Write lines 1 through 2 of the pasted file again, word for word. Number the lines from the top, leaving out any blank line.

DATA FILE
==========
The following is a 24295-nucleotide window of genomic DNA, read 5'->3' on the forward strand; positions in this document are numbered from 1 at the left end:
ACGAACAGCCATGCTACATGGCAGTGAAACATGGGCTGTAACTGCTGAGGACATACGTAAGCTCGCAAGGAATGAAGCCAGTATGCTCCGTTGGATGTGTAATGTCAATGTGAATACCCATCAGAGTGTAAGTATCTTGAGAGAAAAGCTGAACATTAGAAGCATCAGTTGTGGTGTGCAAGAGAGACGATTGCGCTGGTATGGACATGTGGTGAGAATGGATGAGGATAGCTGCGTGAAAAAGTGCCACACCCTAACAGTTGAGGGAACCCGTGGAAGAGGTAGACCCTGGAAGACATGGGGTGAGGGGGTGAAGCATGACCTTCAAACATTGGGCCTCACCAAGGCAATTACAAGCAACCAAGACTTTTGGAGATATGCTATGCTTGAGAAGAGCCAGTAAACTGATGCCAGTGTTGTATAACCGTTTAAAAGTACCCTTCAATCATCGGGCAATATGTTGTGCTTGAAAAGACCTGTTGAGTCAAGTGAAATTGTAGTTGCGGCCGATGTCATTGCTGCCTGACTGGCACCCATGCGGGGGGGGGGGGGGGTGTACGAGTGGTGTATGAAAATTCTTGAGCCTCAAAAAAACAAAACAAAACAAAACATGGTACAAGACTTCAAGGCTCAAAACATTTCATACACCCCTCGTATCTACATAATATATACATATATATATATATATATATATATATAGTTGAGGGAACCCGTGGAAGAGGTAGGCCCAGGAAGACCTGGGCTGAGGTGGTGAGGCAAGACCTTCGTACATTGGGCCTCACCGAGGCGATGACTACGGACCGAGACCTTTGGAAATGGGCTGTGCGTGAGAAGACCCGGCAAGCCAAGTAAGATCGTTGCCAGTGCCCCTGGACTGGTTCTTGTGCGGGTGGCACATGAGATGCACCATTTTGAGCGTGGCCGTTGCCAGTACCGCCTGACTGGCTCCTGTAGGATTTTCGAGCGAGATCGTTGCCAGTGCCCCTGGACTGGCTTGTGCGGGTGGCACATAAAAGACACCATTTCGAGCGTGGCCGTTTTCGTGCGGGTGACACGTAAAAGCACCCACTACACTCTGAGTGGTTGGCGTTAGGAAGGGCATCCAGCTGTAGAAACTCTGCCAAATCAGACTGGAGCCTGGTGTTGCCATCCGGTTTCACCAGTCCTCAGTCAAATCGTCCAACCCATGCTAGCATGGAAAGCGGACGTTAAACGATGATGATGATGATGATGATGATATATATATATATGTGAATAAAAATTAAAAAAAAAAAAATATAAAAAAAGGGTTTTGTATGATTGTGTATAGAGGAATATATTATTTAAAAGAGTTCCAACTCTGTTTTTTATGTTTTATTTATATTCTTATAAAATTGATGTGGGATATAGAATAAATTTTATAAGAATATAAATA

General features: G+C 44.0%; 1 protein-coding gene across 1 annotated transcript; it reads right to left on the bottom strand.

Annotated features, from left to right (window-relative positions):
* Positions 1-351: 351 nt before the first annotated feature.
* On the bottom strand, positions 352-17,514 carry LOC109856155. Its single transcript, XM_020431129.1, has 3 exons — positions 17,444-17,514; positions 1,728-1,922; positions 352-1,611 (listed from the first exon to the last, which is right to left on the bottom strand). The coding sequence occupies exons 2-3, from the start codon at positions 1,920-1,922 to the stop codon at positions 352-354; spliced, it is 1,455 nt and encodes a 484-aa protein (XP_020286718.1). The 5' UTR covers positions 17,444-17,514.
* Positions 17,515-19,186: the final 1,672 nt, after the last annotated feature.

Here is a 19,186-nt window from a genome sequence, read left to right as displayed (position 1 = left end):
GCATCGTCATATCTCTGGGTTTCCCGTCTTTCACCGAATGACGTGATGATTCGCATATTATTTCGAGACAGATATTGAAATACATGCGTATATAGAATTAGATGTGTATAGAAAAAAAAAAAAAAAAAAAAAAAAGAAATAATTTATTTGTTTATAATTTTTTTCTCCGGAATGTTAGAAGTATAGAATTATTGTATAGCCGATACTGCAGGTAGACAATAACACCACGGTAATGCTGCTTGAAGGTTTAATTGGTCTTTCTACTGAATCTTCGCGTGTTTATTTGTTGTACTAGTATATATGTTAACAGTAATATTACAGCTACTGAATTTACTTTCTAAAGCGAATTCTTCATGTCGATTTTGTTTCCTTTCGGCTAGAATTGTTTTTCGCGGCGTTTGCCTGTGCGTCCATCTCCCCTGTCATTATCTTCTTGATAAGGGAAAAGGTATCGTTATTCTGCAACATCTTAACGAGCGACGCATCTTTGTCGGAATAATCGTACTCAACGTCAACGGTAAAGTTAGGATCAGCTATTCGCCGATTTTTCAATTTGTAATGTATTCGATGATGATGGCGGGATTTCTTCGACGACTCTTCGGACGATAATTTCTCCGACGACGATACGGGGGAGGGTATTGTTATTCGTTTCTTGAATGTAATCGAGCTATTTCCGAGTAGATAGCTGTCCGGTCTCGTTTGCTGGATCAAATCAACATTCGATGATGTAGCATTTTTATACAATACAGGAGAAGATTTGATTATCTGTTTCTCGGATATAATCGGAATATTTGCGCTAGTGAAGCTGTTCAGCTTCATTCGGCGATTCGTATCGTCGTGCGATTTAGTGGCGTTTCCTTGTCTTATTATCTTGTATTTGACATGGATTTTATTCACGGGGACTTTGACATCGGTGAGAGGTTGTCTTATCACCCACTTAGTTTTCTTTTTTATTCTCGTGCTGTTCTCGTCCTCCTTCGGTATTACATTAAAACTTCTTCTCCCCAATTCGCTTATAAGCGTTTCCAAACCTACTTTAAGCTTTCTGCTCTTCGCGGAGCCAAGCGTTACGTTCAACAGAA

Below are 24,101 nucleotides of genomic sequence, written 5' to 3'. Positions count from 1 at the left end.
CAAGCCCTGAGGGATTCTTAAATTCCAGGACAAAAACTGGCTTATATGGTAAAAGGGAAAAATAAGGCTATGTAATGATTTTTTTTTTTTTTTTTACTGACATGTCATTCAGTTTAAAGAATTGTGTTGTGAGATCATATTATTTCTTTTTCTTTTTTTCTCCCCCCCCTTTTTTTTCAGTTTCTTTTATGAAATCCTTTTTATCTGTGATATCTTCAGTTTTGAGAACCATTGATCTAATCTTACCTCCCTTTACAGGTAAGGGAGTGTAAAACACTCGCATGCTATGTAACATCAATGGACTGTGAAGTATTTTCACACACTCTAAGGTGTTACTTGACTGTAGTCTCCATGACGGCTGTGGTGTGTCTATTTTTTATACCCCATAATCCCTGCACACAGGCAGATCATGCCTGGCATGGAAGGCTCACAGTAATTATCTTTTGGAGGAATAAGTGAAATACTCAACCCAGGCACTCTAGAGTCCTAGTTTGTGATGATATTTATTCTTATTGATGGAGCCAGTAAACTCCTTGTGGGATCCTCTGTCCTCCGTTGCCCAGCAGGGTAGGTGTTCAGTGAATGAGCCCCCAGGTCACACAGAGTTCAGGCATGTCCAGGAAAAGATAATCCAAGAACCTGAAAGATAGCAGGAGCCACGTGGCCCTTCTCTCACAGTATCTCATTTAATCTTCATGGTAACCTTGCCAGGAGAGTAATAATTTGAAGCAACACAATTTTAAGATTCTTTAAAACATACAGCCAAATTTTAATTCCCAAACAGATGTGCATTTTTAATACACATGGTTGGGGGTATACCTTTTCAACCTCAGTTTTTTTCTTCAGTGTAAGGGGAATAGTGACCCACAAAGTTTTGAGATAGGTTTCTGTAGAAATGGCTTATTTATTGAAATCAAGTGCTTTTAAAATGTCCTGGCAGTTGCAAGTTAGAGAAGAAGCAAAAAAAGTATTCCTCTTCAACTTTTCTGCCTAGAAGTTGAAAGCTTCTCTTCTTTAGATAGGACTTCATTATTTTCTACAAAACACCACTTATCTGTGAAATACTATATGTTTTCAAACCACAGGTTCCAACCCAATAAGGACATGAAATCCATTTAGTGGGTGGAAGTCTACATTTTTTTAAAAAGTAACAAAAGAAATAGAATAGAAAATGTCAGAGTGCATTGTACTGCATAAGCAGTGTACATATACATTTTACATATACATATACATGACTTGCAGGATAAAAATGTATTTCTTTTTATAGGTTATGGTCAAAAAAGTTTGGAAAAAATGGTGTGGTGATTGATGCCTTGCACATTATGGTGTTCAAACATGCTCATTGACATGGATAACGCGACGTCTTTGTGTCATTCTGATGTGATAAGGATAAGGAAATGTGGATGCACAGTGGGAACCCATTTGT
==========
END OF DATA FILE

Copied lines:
The following is a 24295-nucleotide window of genomic DNA, read 5'->3' on the forward strand; positions in this document are numbered from 1 at the left end:
ACGAACAGCCATGCTACATGGCAGTGAAACATGGGCTGTAACTGCTGAGGACATACGTAAGCTCGCAAGGAATGAAGCCAGTATGCTCCGTTGGATGTGTAATGTCAATGTGAATACCCATCAGAGTGTAAGTATCTTGAGAGAAAAGCTGAACATTAGAAGCATCAGTTGTGGTGTGCAAGAGAGACGATTGCGCTGGTATGGACATGTGGTGAGAATGGATGAGGATAGCTGCGTGAAAAAGTGCCACACCCTAACAGTTGAGGGAACCCGTGGAAGAGGTAGACCCTGGAAGACATGGGGTGAGGGGGTGAAGCATGACCTTCAAACATTGGGCCTCACCAAGGCAATTACAAGCAACCAAGACTTTTGGAGATATGCTATGCTTGAGAAGAGCCAGTAAACTGATGCCAGTGTTGTATAACCGTTTAAAAGTACCCTTCAATCATCGGGCAATATGTTGTGCTTGAAAAGACCTGTTGAGTCAAGTGAAATTGTAGTTGCGGCCGATGTCATTGCTGCCTGACTGGCACCCATGCGGGGGGGGGGGGGGGTGTACGAGTGGTGTATGAAAATTCTTGAGCCTCAAAAAAACAAAACAAAACAAAACATGGTACAAGACTTCAAGGCTCAAAACATTTCATACACCCCTCGTATCTACATAATATATACATATATATATATATATATATATATATAGTTGAGGGAACCCGTGGAAGAGGTAGGCCCAGGAAGACCTGGGCTGAGGTGGTGAGGCAAGACCTTCGTACATTGGGCCTCACCGAGGCGATGACTACGGACCGAGACCTTTGGAAATGGGCTGTGCGTGAGAAGACCCGGCAAGCCAAGTAAGATCGTTGCCAGTGCCCCTGGACTGGTTCTTGTGCGGGTGGCACATGAGATGCACCATTTTGAGCGTGGCCGTTGCCAGTACCGCCTGACTGGCTCCTGTAGGATTTTCGAGCGAGATCGTTGCCAGTGCCCCTGGACTGGCTTGTGCGGGTGGCACATAAAAGACACCATTTCGAGCGTGGCCGTTTTCGTGCGGGTGACACGTAAAAGCACCCACTACACTCTGAGTGGTTGGCGTTAGGAAGGGCATCCAGCTGTAGAAACTCTGCCAAATCAGACTGGAGCCTGGTGTTGCCATCCGGTTTCACCAGTCCTCAGTCAAATCGTCCAACCCATGCTAGCATGGAAAGCGGACGTTAAACGATGATGATGATGATGATGATGATATATATATATATGTGAATAAAAATTAAAAAAAAAAAAATATAAAAAAAGGGTTTTGTATGATTGTGTATAGAGGAATATATTATTTAAAAGAGTTCCAACTCTGTTTTTTATGTTTTATTTATATTCTTATAAAATTGATGTGGGATATAGAATAAATTTTATAAGAATATAAATA